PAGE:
At the household level, energy saving light bulbs can help to slash electricity bills. It now costs about one euro (£0.80) to buy a good quality CFL in the UK.
On average, this can be expected to use 15 euros (£12) less electricity each year for its lifetime of six or more years.
Feeling the heat
During its manufacture, each CFL does require about four times as much energy as a single incandescent lamp.
However, it then lasts six times longer and uses 65% - 80% less electricity throughout its 6,000-hour lifetime.
As a result, the manufacturing, replacement, running and carbon costs accumulated over the lifetime of a single CFL are all significantly lower than those associated with using many shorter-lived incandescent light bulbs.
On the down side, each CFL contains about 4-6mg of mercury. However, this mercury content can be safely and fully recycled, and there is no need for energy saving lamps to pose a risk to health or the environment.
By comparison, burning the extra coal needed to keep an incandescent light bulb working releases roughly three times more mercury directly into the atmosphere and poses a genuine risk wherever it ends up.
My preferred solution would be for the mercury content of CFLs to be reduced to 1-2mg and for every EU nation to introduce robust methods for recycling all of the hazardous substances found in homes.
I also feel that EU governments should introduce minimum performance standards for the illumination produced by CFLs and ensure that only the best designs, which produce a warm, bright light within five seconds and emit no ultraviolet light, are allowed on the market.
I hope that our politicians will find the courage to do everything they can to bring into cheap and widespread use the high end of the energy efficient products
For the small proportion of household lamps that need to be used with dimmers, I would like to see light emitting diodes (LEDs) being brought into widespread and affordable use within five years.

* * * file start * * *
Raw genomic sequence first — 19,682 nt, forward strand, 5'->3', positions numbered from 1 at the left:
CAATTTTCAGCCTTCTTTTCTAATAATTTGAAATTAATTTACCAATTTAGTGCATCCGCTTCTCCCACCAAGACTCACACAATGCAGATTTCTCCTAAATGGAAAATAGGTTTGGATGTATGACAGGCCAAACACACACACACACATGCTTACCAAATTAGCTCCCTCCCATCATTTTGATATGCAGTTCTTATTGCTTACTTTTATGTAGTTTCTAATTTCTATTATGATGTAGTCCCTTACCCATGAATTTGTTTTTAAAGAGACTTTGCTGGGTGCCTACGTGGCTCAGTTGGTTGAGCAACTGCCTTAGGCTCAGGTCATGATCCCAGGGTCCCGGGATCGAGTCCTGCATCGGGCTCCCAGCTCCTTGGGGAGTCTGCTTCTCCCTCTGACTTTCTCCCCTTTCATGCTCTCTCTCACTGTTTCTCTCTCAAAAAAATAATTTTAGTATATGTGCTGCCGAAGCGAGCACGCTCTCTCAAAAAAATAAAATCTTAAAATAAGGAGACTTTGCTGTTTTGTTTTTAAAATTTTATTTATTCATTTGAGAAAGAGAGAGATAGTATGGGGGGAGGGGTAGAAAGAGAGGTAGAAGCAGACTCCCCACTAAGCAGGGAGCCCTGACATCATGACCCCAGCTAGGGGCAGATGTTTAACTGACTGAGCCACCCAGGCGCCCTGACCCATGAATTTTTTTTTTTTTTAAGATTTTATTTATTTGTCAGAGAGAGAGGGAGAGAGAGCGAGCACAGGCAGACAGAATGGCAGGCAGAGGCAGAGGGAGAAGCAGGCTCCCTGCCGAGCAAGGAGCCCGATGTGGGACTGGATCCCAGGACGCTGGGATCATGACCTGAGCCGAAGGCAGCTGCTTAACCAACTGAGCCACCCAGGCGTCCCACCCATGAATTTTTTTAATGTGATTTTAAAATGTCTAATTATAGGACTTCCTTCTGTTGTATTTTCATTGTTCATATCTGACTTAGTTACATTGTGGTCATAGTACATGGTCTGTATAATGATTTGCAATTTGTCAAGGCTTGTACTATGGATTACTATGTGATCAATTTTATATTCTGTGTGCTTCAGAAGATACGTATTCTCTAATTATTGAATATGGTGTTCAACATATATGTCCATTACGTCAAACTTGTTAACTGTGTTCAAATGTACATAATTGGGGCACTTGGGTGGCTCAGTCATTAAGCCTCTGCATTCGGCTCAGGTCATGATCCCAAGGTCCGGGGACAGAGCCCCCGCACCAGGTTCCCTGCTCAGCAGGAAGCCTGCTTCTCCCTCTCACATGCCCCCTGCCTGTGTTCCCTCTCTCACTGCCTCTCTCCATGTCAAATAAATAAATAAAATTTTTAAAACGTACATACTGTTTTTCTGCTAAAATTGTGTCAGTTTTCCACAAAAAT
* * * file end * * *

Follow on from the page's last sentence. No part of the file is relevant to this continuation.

LEDs offer energy savings of 90% and produce an instant bright illumination, contain no mercury and can be fully dimmed.
They also last for up to 50,000 hours, so do not need to be replaced for many, many years. Perhaps this is why there is reluctance among manufacturers to sell them.
I have not endorsed LEDs before, but they are now available as table and floor lamp substitutes for 40W, 60W and 100W incandescent bulbs, and I firmly believe that national governments should do everything in their power to create a massive market for LEDs.
Overall, I am delighted that EU leaders have decided to phase out traditional incandescent light bulbs.
However, I hope that our politicians will find the courage to do everything they can to bring into use the high end of the energy efficient products that are already available.
I am confident that much greater energy efficiency offers the most cost effective way to bring about a positive step change in our energy bills, carbon emissions and energy security.
Dr Matt Prescott is an environmental consultant and director of banthebulb.org, an online campaign encouraging greater energy efficiency, and founding co-ordinator of Energy Saving Day
The Green Room is a series of opinion articles on environmental topics running weekly on the BBC News website
Posted 1:58 AM by Matt Prescott